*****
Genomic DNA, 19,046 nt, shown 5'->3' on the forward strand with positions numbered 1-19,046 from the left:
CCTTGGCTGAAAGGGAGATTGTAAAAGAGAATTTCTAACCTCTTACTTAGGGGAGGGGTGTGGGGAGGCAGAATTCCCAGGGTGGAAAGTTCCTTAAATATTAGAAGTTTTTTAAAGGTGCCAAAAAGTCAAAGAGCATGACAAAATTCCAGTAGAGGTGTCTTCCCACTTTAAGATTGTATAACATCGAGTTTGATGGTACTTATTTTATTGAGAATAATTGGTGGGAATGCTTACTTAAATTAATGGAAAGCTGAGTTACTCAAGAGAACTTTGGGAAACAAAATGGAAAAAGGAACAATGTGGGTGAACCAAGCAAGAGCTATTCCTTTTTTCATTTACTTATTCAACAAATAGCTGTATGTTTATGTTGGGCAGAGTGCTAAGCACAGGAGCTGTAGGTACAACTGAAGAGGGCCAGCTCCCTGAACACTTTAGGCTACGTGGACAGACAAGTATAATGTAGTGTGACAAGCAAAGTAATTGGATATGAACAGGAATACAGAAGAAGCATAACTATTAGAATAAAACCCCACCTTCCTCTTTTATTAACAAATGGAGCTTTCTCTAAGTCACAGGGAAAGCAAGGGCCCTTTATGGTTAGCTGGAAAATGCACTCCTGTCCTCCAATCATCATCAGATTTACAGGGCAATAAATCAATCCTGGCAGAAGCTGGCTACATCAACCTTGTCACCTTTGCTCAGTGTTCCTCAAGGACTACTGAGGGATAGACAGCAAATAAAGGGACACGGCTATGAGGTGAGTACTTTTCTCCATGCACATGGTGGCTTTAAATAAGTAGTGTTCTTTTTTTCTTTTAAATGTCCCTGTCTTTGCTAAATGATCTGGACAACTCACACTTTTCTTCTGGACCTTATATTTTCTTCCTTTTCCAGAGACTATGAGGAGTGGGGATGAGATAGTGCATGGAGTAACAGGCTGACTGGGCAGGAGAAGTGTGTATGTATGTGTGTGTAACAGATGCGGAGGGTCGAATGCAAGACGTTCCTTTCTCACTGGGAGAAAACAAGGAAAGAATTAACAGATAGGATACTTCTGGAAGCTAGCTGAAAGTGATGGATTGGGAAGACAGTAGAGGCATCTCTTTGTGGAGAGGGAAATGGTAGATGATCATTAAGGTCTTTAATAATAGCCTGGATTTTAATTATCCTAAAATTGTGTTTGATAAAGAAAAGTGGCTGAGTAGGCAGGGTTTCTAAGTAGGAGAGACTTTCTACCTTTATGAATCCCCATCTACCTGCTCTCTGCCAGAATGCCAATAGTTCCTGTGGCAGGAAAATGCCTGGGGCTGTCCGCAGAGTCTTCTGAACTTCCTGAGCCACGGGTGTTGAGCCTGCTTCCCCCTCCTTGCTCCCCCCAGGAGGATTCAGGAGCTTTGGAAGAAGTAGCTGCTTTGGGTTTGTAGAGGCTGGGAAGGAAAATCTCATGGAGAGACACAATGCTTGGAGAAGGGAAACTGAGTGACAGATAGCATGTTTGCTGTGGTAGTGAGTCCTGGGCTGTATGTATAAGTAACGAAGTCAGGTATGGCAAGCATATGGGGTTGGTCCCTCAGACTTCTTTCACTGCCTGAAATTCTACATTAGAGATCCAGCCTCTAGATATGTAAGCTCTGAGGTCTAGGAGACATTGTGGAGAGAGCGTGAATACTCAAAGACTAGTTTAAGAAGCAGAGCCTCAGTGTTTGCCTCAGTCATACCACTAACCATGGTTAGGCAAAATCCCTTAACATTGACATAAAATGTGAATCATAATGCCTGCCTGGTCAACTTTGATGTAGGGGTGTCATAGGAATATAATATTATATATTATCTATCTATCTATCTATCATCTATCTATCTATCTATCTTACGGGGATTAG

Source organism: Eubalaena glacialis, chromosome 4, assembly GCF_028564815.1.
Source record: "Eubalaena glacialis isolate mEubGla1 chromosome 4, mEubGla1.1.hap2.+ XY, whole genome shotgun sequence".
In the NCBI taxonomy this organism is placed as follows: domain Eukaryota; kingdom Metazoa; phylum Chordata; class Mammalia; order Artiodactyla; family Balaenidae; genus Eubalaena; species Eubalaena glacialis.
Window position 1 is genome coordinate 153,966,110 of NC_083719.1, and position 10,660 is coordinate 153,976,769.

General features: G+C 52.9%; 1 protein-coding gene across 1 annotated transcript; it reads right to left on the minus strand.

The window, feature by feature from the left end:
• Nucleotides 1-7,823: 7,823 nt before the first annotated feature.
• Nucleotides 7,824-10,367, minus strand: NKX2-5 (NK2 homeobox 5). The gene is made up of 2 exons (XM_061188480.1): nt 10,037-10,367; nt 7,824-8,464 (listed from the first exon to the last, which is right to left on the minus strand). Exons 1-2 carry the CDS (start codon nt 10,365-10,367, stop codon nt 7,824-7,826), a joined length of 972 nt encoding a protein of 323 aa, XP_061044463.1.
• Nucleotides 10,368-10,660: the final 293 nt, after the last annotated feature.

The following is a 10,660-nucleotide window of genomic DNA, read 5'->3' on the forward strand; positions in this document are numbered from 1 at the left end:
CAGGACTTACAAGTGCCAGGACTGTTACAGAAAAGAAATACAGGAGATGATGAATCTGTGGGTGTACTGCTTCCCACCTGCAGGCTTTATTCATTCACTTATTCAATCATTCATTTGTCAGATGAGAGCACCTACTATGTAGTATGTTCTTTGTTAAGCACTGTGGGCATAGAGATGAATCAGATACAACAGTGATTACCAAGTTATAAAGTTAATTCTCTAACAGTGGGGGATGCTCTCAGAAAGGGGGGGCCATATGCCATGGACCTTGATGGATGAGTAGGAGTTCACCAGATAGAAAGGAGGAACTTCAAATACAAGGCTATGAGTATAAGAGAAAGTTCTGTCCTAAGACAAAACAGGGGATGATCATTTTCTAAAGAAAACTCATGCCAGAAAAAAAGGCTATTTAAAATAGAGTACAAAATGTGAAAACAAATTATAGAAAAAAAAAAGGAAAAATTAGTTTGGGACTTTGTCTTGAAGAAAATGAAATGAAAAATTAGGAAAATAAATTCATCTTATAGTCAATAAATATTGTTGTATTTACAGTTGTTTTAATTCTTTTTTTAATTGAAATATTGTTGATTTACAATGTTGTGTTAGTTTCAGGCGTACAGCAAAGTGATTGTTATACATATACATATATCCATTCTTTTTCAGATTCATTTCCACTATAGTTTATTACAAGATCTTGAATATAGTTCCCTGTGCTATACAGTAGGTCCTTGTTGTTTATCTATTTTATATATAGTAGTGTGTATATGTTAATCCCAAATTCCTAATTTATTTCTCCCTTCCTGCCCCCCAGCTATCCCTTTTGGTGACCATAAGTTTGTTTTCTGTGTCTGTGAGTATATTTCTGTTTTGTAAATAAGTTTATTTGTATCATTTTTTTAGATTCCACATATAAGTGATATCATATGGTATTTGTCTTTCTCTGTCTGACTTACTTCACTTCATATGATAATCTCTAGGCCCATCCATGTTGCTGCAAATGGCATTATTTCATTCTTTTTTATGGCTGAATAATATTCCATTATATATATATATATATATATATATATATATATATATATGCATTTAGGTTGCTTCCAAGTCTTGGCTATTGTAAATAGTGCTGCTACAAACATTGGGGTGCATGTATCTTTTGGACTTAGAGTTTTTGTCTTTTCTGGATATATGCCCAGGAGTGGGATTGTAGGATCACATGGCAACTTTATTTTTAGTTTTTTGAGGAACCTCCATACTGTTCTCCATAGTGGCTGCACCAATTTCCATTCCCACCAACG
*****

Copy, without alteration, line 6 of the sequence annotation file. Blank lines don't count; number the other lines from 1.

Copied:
Window position 1 is genome coordinate 153,966,110 of NC_083719.1, and position 10,660 is coordinate 153,976,769.